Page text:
There are few filmic trilogies that end with a bang. Often, the final instalment in a trilogy fizzles out disappointingly like the last sparkler on New Year’s Eve. There are a handful of existential quandaries that have perplexed me recently. Why doesn’t the word umlaut have an umlaut? Why don’t I have Catholic guilt about my lack of Catholic guilt? And, most significantly, why can’t the third film in a trilogy sustain the same energy and artistry as the previous two films? In trilogies such as Star Wars, The Godfather, The Dark Knight, Evil Dead and even the excellent Apu and Three Colours, the third film is my least favourite. Perhaps this is why I embraced Before Midnight so whole-heartedly; it ends the superb Before trilogy in, for want of a better word, a perfect way. Before, like Toy Story, is one of the few trilogies that get consistently better with each film.
Cristian Mungiu is possibly the most distinctive and intriguing young auteur working today. The Romanian writer and director was behind 4 Months, 3 Weeks and 2 Days, my favourite film of the 21st Century so far. Mungiu proves with his latest film Beyond the Hills that his vision is singular and uncompromising. His acumen is unique, consistently examining the specificities and ambiguities of female friendships within overarching socio-religious paradigms in most of his films. He does so with a perspicacious style involving naturalistic dialogue, hand-held back-to-the-camera shots and lengthy takes that make Bela Tarr look like Paul Greengrass.
Upstream Color is a mesmeric, stimulating cinematic experience. It is aesthetically beguiling and formally challenging, and comes as a welcome return to the world of independent cinema for director, writer, cinematographer, editor, composer and actor Shane Carruth. The one-man-band that is Shane Carruth, controlling his films like an auteurist Tommy Wiseau, made his debut film Primer on a smaller budget than a Pavement music video. Primer was made in 2004, and Carruth did not make another film for nine years.
On the surface, Amour seems to be Michael Haneke’s attempt at humanism and delicacy. While it is certainly humanistic and delicate, Amour is just as dark, misanthropic and unflinching as all of Haneke’s films. Haneke is one of cinema’s greatest auteurs, and despite Amour’s superficial pathos and anthropocentricity, Haneke’s latest film fits very comfortably in his oeuvre. His characters are all endemically flawed, and they relate to each other in surreptitiously violent ways. Every one of Haneke’s films is driven by the violence and deception that underpins human relationships, and how the media fuels this.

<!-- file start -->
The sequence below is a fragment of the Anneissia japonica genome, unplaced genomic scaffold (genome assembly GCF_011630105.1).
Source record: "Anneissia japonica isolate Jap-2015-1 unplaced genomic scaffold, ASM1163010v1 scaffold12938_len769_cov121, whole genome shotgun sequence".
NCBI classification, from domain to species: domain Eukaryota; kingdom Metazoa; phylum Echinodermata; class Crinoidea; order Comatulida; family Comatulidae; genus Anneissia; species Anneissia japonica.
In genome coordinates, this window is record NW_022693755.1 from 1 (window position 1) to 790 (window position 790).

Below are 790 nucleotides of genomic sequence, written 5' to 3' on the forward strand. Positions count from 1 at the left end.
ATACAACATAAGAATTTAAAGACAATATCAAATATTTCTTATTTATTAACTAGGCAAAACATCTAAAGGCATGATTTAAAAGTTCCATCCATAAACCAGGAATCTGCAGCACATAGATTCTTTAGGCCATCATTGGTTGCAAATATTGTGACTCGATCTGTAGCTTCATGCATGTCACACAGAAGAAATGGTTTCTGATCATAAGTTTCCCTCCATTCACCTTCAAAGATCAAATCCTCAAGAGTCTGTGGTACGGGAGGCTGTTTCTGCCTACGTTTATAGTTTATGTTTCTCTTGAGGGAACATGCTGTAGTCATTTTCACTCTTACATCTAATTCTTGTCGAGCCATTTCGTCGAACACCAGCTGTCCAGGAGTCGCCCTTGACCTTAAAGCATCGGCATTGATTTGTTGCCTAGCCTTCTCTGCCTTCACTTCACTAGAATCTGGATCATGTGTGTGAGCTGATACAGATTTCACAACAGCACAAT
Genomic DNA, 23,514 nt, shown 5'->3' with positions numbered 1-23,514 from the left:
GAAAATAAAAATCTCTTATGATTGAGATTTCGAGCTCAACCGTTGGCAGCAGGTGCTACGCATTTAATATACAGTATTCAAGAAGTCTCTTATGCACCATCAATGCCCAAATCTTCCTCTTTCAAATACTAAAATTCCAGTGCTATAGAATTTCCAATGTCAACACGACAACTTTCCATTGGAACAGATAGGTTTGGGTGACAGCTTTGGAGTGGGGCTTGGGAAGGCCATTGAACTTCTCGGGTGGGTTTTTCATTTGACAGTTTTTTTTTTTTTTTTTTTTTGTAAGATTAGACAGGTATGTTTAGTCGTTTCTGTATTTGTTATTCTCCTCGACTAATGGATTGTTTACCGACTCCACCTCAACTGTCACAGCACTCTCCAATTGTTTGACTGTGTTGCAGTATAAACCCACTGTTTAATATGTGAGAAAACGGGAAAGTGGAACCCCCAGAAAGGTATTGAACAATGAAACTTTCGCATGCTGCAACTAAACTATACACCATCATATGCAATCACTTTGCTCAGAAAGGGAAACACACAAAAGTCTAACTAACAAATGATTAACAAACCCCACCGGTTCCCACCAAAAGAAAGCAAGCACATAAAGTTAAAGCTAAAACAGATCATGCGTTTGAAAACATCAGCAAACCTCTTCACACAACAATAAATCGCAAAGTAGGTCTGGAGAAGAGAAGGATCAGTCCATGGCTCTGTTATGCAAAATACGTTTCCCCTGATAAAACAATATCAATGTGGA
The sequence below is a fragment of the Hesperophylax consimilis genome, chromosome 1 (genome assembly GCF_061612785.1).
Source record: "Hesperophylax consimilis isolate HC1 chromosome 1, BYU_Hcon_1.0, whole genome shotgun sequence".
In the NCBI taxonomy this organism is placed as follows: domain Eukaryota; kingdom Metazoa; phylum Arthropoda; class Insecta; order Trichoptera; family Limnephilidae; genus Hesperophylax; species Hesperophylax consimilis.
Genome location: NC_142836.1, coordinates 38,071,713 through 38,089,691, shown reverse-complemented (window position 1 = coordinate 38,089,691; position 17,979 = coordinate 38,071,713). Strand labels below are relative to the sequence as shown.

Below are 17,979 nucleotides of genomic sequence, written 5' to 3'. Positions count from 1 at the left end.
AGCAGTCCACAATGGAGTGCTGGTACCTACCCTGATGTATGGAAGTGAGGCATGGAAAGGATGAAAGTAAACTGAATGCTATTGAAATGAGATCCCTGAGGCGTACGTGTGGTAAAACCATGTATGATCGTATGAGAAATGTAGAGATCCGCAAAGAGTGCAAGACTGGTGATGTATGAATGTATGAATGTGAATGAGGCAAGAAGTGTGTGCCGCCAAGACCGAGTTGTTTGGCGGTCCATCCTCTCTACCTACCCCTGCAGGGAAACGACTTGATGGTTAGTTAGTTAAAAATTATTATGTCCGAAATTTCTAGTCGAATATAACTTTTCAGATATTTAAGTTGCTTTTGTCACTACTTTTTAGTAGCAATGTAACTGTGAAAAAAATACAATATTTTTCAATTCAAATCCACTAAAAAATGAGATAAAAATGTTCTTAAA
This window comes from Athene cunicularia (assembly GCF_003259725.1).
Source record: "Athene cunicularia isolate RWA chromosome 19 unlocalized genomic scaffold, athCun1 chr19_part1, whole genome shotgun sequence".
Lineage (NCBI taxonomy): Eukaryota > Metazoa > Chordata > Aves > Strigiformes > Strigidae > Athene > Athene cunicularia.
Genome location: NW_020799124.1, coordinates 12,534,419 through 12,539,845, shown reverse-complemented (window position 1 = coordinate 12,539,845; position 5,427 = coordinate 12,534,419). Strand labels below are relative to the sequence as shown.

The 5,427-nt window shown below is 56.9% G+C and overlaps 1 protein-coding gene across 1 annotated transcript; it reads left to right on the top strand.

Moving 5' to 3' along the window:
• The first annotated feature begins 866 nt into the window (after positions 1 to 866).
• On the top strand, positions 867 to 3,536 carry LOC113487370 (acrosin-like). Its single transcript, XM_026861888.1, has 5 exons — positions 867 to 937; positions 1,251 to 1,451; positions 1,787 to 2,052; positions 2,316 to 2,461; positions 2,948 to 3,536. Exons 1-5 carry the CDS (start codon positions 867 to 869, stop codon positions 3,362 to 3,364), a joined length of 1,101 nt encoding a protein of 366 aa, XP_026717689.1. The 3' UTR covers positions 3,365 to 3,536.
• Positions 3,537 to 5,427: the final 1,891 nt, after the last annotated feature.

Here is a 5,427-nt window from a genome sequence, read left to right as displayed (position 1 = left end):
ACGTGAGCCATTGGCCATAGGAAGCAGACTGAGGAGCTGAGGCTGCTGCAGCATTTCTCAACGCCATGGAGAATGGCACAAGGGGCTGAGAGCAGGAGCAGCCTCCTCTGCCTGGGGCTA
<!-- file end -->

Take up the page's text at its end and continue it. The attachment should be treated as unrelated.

No was not the fifth best film I saw in 2013. However, it was definitely one of the most enjoyable movie-watching experiences of the year. For a film about the horrors of the Pinochet dictatorship, No is decidedly light-hearted, comedically driven and slyly self-reflexive, whilst avoiding a parochial and juvenile account of life in 1980s Chile. No completes Pablo Larrain’s unintended trilogy about the Pinochet era; 2008’s Tony Manero focused on a middle-aged Chilean man’s obsession with the film Saturday Night Fever, while 2010’s Post Mortem is about a pathologist’s assistant dealing with the sum of dead bodies amassing during the 1973 military coup in Chile. Continuing this trend, No concentrates on the lives of ordinary individuals in this era, and the paths they take to rebel against Pinochet.
If you find The Loneliest Planet as engaging as an audiobook of War and Peace read by Bernie Fraser, then I completely understand. If you thought Tabu was a slow-burn, then you haven’t seen The Loneliest Planet. I often refrain from saying that ‘nothing happens’ in certain films, because there is always ‘something’ going on in every movie, even if the plot is scant. I think there is a lot ‘going on’ underneath the surface of The Loneliest Planet, but very little resolves in the film’s plot. This is an acerbic, elusive film; a film that is as deliciously enigmatic as it is frequently impenetrable.
Not too many people walked out of my screening of Tabu. A few people did, but compared to my screening of Joss Whedon’s tepid Much Ado about Nothing, where everyone except me and my party exited the cinema, not too many walked out of Tabu. That surprised me, because it is exactly the sort of film that you’d expect people to give up on. Tabu is a slow, plot-less meander through the past and the present, wrapped in impenetrable black-and-white cinematography, inside an oblique two-act structure.